Starving they dont care that youve been writing

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starving. They don’t care that you’ve been writing scripts for five years. They want to know if your ideas can be used to reach their market. Or, they want to know if you are the writer who can execute their ideas into a script. Your strategy—therefore— derives from their needs. What do they need to see in a query or hear in a pitch to interest them in your script? How will they benefit from what you have to offer? This same principle applies to meetings. What is your goal for the meeting? Who are you pitching to? What approach is most likely to succeed with this particular person? We’ll discuss how to gather all this marketing information later. Features and benefits In any sales situation, the wise salesperson presents features and benefits. Features constitute the logical argument; benefits are emotional. This ballpoint pen in my hand now features a retractable point. The benefit to you is you don’t get ink in your purse or pocket. Years ago, I was trying to sell my car and an engineer dropped by. I thought this person would be most interested in specific facts about my car. But his reactions were all negative. During the test drive, however, I turned on some music. And he said, “Whoa, what’s that?” I thought to myself, “It’s your emotional hot button and I am about to push it as a strategy in presenting an emotional argument (or benefit) for buying the car.” Here’s how the conversation went. I said, “What kind of music do you like?” He liked classical, so I started the music and said, “Imagine yourself driving through the Irvine hills. Just you, the road, and Mozart.” Well, he bought a sound system with a car attached. In any situation, try to think in terms of how the producer or agent will benefit, and what turns them on emotionally. For example, in a pitching situation, if there are merchandising opportunities that naturally flow from your story, mention them. If your story presents a role that an “A” actor would be interested in, that’s a feature that provides an emotional benefit to the producer. Be sure to stress the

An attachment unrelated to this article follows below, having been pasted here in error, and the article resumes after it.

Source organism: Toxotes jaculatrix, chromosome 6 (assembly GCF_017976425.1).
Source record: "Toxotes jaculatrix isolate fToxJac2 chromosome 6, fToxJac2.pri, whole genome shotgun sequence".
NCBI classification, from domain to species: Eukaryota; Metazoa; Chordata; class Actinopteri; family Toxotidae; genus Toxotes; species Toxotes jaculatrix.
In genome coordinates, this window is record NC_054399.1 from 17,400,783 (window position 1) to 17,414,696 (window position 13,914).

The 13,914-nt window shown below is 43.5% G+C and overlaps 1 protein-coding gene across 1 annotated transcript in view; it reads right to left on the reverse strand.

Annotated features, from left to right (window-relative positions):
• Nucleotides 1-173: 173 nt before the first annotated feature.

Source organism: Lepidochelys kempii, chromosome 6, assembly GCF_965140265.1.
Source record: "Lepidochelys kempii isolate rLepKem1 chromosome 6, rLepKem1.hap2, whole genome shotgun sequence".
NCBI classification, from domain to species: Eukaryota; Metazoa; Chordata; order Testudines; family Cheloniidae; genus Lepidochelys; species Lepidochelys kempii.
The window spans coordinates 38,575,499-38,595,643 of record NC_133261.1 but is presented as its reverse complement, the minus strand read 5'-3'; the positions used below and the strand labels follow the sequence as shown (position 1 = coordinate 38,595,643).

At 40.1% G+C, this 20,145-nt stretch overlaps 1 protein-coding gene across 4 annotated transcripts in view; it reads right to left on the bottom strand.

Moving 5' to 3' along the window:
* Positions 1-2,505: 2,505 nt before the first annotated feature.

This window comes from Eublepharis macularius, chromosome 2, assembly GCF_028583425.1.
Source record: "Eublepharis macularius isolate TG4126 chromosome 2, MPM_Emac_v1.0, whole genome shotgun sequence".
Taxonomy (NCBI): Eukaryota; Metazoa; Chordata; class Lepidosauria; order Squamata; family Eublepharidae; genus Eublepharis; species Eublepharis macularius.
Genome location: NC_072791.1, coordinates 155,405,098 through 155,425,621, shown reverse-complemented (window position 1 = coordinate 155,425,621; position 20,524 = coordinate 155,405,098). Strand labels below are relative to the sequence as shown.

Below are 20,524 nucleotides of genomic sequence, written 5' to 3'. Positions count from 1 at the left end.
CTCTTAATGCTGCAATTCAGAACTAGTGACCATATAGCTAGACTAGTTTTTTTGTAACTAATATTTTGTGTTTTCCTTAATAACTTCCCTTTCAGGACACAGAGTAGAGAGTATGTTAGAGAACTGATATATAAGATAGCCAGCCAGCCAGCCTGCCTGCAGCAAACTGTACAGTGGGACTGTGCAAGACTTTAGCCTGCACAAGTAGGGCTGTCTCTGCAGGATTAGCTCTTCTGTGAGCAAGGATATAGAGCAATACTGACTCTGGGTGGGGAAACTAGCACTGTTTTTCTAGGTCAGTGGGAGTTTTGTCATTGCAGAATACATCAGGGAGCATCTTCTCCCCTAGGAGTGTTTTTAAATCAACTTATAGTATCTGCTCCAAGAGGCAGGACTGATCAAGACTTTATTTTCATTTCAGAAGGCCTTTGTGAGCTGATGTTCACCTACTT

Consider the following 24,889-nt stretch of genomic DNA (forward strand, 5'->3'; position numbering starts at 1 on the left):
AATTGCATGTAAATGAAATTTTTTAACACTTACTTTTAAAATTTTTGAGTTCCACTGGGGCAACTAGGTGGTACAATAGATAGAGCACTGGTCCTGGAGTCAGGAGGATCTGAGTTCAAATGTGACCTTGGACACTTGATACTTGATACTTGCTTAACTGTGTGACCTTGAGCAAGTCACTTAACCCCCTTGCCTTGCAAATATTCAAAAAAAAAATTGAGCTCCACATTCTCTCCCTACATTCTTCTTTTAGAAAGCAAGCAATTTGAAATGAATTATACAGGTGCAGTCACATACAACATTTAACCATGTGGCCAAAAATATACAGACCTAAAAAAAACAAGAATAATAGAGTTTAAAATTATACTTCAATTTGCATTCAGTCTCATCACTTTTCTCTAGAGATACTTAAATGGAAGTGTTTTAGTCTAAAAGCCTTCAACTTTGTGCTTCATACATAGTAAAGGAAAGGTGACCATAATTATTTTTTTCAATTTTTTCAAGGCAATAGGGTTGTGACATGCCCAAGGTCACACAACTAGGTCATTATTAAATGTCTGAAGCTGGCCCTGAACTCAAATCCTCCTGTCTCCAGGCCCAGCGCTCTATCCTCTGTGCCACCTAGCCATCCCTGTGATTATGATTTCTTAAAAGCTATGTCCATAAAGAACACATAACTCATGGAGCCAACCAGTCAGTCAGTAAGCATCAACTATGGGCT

benefit: “With ‘A’ talent attached, you know the financing will not be a problem. It’s a go.” The “short attention span” obstacle No one needs to tell you that concept is king in Hollywood. Concept also sells in other industries. Marketers need a handle that buyers can grab and hang on to. In the case of my book, The Screenwriter’s Bible , the handle or concept is: Five books in one. Everything you need under one cover (how-to text, workbook, formatter, spec writing guide, marketing plan, and resource directory —all included). Agents, producers, and executives have too much to read. That’s why it is crucial to find the right concept, those few words in your query or pitch that drive the message home. Be able to tell your story, or present a story hook, in 25 words or less.

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